BOISE, Idaho –
Annually, Army Chief of Staff Gen. Mark A. Milley awards the top achieving Army maintenance shops through the Logistics Excellence Awards program. Two shops within the 88th Regional Support Command were recently presented with their awards for continued excellence through this program.
Area Maintenance Support Activity 61 (Ground) in Boise, Idaho, of the 88th RSC, was selected as a runner up for the Table of Distribution and Allowances (TDA) category of the U.S. Army Reserve Command’s Fiscal Year 2016 Army Award for Maintenance Excellence (AAME). AMSA 61 finished second to top overall maintenance shop AMSA 112 in Lock Haven, Pennsylvania.
“It’s good to be recognized for doing a good job and I think it impacts everybody,” said Launie Mashburn, shop supervisor for AMSA 61 (G). “(The people who work here) are dedicated and they’re here every day. They’re excited to be here and do the job.”
Area Maintenance Support Activity 131 in Jeffersonville, Indiana, of the 88th RSC, was selected as the winner of the Level I, Company TDA category of the Fiscal Year 2016 Supply Excellence Awards (SEA) for the U.S. Army Reserve.
“It actually means quite a bit. It’s a full shop that helps everybody that’s why it means so much,” said Paul Harvey, the heavy mobile equipment repairer supervisor for AMSA 131. “Everybody works together. Everybody fills in with each other it’s a camaraderie thing. If somebody isn’t here, somebody else jumps in and takes care of it.”
Major Gen. Patrick Reinert, the commanding general for the 88th RSC, presented the awards to AMSA 61 (G) and AMSA 131 on September 27 and 28 respectively. During each presentation, Reinert also toured the facilities and spoke with the staff there.
“You’re the critical component,” Reinert told the teams. “If you don’t get your job done, there is no success.”
Reinert presented each member of the AMSA 61 (G) team with a Blue Devil Certificate for their efforts and thanked them for the job they do ensuring America’s Army Reserve remains ready and able to meet the needs of the nation.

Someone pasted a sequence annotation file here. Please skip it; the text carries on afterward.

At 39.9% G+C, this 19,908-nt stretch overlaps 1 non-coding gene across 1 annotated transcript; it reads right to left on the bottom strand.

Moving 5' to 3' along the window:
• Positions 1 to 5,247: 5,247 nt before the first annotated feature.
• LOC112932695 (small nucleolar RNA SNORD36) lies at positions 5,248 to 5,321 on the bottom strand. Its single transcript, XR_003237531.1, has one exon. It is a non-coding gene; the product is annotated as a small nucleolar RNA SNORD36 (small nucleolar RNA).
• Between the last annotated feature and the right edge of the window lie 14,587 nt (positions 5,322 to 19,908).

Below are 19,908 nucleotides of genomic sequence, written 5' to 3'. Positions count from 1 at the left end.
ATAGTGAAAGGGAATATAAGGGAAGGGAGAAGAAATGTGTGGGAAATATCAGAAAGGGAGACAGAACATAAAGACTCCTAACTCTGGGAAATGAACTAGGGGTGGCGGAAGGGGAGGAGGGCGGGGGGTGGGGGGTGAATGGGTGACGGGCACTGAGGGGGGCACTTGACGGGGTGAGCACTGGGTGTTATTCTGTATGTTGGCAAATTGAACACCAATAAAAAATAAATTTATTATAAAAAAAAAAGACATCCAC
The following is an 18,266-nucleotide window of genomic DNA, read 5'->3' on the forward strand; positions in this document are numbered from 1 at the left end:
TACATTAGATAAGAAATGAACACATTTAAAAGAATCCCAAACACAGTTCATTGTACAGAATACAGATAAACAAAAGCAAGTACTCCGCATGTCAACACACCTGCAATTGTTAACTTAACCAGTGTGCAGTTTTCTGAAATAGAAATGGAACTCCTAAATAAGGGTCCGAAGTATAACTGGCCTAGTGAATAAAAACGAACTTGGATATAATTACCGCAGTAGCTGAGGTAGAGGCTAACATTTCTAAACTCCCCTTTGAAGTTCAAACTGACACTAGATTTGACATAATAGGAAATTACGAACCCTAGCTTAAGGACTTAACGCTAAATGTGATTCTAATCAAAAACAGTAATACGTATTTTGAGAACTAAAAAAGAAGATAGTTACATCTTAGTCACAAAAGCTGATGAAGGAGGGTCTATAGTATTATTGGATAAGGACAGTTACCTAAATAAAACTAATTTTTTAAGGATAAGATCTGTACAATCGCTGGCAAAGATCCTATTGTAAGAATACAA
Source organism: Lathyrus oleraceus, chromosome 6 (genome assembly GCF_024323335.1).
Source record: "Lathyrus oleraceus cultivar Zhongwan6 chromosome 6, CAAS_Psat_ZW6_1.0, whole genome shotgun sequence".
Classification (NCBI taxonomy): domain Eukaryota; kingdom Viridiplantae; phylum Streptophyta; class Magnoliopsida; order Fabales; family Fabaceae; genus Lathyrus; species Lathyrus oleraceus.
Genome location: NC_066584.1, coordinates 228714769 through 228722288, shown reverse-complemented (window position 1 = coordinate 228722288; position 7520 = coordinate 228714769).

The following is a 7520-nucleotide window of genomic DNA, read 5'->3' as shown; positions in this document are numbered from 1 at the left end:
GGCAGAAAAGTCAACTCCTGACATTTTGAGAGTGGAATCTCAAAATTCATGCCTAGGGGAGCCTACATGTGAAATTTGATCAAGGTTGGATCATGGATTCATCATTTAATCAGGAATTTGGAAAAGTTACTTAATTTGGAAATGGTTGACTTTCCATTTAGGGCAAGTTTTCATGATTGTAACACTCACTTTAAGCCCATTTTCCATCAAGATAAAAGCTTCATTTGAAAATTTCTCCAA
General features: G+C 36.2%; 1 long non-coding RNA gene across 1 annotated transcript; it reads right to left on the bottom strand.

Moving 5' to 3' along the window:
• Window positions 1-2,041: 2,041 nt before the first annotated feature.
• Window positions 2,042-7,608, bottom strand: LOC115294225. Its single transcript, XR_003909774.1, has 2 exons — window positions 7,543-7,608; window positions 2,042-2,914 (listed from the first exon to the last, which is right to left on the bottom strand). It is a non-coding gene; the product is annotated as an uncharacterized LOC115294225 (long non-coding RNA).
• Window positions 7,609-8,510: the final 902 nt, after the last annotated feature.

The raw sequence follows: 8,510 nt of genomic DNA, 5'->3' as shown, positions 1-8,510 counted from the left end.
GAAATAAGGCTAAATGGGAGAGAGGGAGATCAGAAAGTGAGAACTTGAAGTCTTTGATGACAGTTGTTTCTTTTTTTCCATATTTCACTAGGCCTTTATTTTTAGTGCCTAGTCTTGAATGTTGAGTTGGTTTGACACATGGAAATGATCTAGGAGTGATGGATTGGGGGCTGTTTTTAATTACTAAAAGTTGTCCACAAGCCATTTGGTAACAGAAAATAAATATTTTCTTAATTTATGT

“The work that you do and the skills that you have are critical to the defense of this nation,” Reinert said.
At AMSA 131, Reinert presented Blue Devil certificates as well as a plaque to hang in the shop for their achievement in the annual competition.
That critical roles these shops undertake in terms of readiness are not lost on the workers of each shop, most of which are dual status military technicians.
“It shows that we’re all dedicated to get the job done no matter how much personnel we have,” said Cliff Roberts, a wage grade employee and MILTECH at AMSA 131.
At AMSA 61 (G) the concentration is mainly on tracked vehicles, but they also work on wheeled vehicles and other equipment of the more than 20 Army Reserve units it supports. AMSA 131 supports seven separate Army Reserve units and more than $820,000 worth of equipment.
Reinert praised the skills of the mechanics and shop employees for being able to achieve the results they have.
“There’s a lot of what you see when a vehicle comes in that isn’t necessarily in a book. It’s your gut instinct of what’s wrong with a vehicle. Those are skills that have to be taught, mentored and coached over a long period of time,” he said.